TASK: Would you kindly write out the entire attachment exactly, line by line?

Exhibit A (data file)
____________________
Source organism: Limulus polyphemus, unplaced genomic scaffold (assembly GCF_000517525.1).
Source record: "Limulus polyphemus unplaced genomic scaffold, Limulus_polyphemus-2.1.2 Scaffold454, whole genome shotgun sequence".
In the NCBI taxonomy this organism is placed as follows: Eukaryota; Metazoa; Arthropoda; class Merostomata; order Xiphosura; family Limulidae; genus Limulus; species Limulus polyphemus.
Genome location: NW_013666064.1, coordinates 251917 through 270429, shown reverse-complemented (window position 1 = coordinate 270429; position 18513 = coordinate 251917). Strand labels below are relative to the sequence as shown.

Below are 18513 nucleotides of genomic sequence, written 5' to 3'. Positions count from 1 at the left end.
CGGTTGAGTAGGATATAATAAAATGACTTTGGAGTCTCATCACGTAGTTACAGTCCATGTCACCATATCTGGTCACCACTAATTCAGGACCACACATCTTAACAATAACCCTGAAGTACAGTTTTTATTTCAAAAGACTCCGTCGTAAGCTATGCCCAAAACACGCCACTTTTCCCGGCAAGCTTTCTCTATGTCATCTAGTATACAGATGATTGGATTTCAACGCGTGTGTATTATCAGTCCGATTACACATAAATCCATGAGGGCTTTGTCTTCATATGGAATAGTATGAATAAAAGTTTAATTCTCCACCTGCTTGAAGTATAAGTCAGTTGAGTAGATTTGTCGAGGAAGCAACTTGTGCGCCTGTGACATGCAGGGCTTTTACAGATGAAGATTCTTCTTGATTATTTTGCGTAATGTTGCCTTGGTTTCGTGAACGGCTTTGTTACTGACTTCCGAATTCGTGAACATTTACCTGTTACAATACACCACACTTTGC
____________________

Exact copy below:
Source organism: Limulus polyphemus, unplaced genomic scaffold (assembly GCF_000517525.1).
Source record: "Limulus polyphemus unplaced genomic scaffold, Limulus_polyphemus-2.1.2 Scaffold454, whole genome shotgun sequence".
In the NCBI taxonomy this organism is placed as follows: Eukaryota; Metazoa; Arthropoda; class Merostomata; order Xiphosura; family Limulidae; genus Limulus; species Limulus polyphemus.
Genome location: NW_013666064.1, coordinates 251917 through 270429, shown reverse-complemented (window position 1 = coordinate 270429; position 18513 = coordinate 251917). Strand labels below are relative to the sequence as shown.

Below are 18513 nucleotides of genomic sequence, written 5' to 3'. Positions count from 1 at the left end.
CGGTTGAGTAGGATATAATAAAATGACTTTGGAGTCTCATCACGTAGTTACAGTCCATGTCACCATATCTGGTCACCACTAATTCAGGACCACACATCTTAACAATAACCCTGAAGTACAGTTTTTATTTCAAAAGACTCCGTCGTAAGCTATGCCCAAAACACGCCACTTTTCCCGGCAAGCTTTCTCTATGTCATCTAGTATACAGATGATTGGATTTCAACGCGTGTGTATTATCAGTCCGATTACACATAAATCCATGAGGGCTTTGTCTTCATATGGAATAGTATGAATAAAAGTTTAATTCTCCACCTGCTTGAAGTATAAGTCAGTTGAGTAGATTTGTCGAGGAAGCAACTTGTGCGCCTGTGACATGCAGGGCTTTTACAGATGAAGATTCTTCTTGATTATTTTGCGTAATGTTGCCTTGGTTTCGTGAACGGCTTTGTTACTGACTTCCGAATTCGTGAACATTTACCTGTTACAATACACCACACTTTGC